After Dr. Al-Harrasi called one of the oncologists in another town a few times about patients in similar states, the doctor asked her if perhaps she would be interested in attending a conference about palliative care? Like so many, Dr. Al-Harrasi said: “what’s that?”

And so began her journey from attending a conference to knowing this was what she wanted to do; eventually leading her to McGill for the residency in Palliative Care.

In her time at McGill, Dr. Al-Harrasi said she learnt such an enormous amount in a short period of time. “Each day was like learning by ‘osmosis,’ – it all just kept filtering in.” Not knowing a soul in Montreal, she arrived to a massive cultural shift, two small children in tow, and a husband doing a residency across the country in Alberta; not to mention a full-blown pandemic! When her kids couldn’t go to daycare, she would have to attend her classes online and couldn’t attend to patients IRL (“In Real Life” for anyone who hasn’t adopted the new idioms). But she said that because of the cultural understanding of working women and the incredible warmth and support of her supervisors and colleagues at McGill, the time flew by and was life changing.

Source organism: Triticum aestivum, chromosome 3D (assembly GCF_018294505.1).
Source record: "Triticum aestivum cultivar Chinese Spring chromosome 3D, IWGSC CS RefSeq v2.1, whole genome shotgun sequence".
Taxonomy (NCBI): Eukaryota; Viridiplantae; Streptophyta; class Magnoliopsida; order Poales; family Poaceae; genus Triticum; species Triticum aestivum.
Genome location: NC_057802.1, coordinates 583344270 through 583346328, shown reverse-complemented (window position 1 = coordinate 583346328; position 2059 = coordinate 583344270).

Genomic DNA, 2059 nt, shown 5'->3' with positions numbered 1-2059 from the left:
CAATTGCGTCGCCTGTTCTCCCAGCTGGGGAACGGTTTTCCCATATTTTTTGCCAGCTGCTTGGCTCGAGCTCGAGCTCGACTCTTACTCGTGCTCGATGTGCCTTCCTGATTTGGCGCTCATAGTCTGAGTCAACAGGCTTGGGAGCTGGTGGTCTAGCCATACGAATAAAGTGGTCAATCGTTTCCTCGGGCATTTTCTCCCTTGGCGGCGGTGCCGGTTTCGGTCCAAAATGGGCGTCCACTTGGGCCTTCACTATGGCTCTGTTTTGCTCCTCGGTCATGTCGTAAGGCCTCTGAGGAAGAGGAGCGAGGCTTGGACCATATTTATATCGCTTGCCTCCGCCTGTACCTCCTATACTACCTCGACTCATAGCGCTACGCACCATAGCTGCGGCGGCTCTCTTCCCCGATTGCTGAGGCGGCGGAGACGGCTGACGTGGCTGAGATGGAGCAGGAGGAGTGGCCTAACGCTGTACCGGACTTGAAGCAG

Back home in Oman, there are of course cultural differences that Dr Al-Harrasi says need to be overcome. But while we have burgeoning studies in cannabis for pain management for example, which is illegal in Oman, or new turns towards psychedelics, after talking to her for some time, I wasn’t convinced our cultures were that far apart in our practice of palliative medicine. She tells me about a doctor who insisted that a patient who was actively dying be admitted to ICU and have tubes inserted — but of course this sadly occurs in Canada too. Dr. Al-Harrasi’s biggest challenge she said is education, both of other doctors, but also families who feel they are letting their loved ones down if they don’t “take all measures.” This is of course something we contend with here too. “But I have found a way to negotiate with them however, I say: “I know you are hopeful, but what if that patient were your relative? Put yourself in their shoes; would you like to end in this way?”

Despite the obstacles, Dr. Al-Harrasi is optimistic about the evolution of Palliative Care in Oman, and is moving at breakneck speed. Her commitment to alleviating suffering, her compassion and her nuanced approach have brought many of her colleagues on board and curious to know more.

At the end of our conversation Dr. Al-Harrasi veers to her patients and tells me how they are the ones who guide her the most and that listening is her priority. She says that she knows she will achieve the changes necessary because time and again her patients tell her that they want to be at home: that they want to be with their families, they want to see their sky, their sun, and gardens. I see the sun peeking through her window over her shoulder and I know it is what we all want.